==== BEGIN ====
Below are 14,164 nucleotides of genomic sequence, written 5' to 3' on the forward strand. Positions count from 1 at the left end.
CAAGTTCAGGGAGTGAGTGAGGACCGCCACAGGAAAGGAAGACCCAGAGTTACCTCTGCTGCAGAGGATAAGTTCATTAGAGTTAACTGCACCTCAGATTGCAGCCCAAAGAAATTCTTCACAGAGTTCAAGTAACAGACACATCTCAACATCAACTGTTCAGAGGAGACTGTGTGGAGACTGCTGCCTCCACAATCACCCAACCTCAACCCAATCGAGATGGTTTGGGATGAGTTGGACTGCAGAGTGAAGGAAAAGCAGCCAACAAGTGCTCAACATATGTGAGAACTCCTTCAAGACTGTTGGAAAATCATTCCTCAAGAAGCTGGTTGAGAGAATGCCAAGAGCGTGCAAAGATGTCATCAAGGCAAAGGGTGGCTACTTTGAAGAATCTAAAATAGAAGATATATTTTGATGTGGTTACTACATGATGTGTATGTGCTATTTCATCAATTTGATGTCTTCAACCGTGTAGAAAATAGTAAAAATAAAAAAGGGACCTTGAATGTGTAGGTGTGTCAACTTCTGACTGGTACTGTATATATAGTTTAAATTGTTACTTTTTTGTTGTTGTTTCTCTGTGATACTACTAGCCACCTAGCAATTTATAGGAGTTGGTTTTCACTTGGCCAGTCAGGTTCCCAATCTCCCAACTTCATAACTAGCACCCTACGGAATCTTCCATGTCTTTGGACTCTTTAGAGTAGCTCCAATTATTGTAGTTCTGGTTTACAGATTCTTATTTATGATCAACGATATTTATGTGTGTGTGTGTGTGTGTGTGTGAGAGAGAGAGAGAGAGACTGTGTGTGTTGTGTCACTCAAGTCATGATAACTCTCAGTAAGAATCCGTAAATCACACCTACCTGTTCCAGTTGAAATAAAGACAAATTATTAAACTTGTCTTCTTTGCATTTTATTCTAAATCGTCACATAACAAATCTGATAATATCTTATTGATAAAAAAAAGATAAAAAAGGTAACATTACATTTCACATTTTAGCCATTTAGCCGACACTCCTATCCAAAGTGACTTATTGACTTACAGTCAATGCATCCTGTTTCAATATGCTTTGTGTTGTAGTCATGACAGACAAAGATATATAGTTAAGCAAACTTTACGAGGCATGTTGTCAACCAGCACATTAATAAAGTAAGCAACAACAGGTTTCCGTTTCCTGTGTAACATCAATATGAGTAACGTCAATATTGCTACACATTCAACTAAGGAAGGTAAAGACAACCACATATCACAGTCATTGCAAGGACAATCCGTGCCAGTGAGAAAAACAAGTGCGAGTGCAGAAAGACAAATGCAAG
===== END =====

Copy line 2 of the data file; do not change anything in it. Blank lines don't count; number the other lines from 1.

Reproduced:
CAAGTTCAGGGAGTGAGTGAGGACCGCCACAGGAAAGGAAGACCCAGAGTTACCTCTGCTGCAGAGGATAAGTTCATTAGAGTTAACTGCACCTCAGATTGCAGCCCAAAGAAATTCTTCACAGAGTTCAAGTAACAGACACATCTCAACATCAACTGTTCAGAGGAGACTGTGTGGAGACTGCTGCCTCCACAATCACCCAACCTCAACCCAATCGAGATGGTTTGGGATGAGTTGGACTGCAGAGTGAAGGAAAAGCAGCCAACAAGTGCTCAACATATGTGAGAACTCCTTCAAGACTGTTGGAAAATCATTCCTCAAGAAGCTGGTTGAGAGAATGCCAAGAGCGTGCAAAGATGTCATCAAGGCAAAGGGTGGCTACTTTGAAGAATCTAAAATAGAAGATATATTTTGATGTGGTTACTACATGATGTGTATGTGCTATTTCATCAATTTGATGTCTTCAACCGTGTAGAAAATAGTAAAAATAAAAAAGGGACCTTGAATGTGTAGGTGTGTCAACTTCTGACTGGTACTGTATATATAGTTTAAATTGTTACTTTTTTGTTGTTGTTTCTCTGTGATACTACTAGCCACCTAGCAATTTATAGGAGTTGGTTTTCACTTGGCCAGTCAGGTTCCCAATCTCCCAACTTCATAACTAGCACCCTACGGAATCTTCCATGTCTTTGGACTCTTTAGAGTAGCTCCAATTATTGTAGTTCTGGTTTACAGATTCTTATTTATGATCAACGATATTTATGTGTGTGTGTGTGTGTGTGTGTGAGAGAGAGAGAGAGAGACTGTGTGTGTTGTGTCACTCAAGTCATGATAACTCTCAGTAAGAATCCGTAAATCACACCTACCTGTTCCAGTTGAAATAAAGACAAATTATTAAACTTGTCTTCTTTGCATTTTATTCTAAATCGTCACATAACAAATCTGATAATATCTTATTGATAAAAAAAAGATAAAAAAGGTAACATTACATTTCACATTTTAGCCATTTAGCCGACACTCCTATCCAAAGTGACTTATTGACTTACAGTCAATGCATCCTGTTTCAATATGCTTTGTGTTGTAGTCATGACAGACAAAGATATATAGTTAAGCAAACTTTACGAGGCATGTTGTCAACCAGCACATTAATAAAGTAAGCAACAACAGGTTTCCGTTTCCTGTGTAACATCAATATGAGTAACGTCAATATTGCTACACATTCAACTAAGGAAGGTAAAGACAACCACATATCACAGTCATTGCAAGGACAATCCGTGCCAGTGAGAAAAACAAGTGCGAGTGCAGAAAGACAAATGCAAG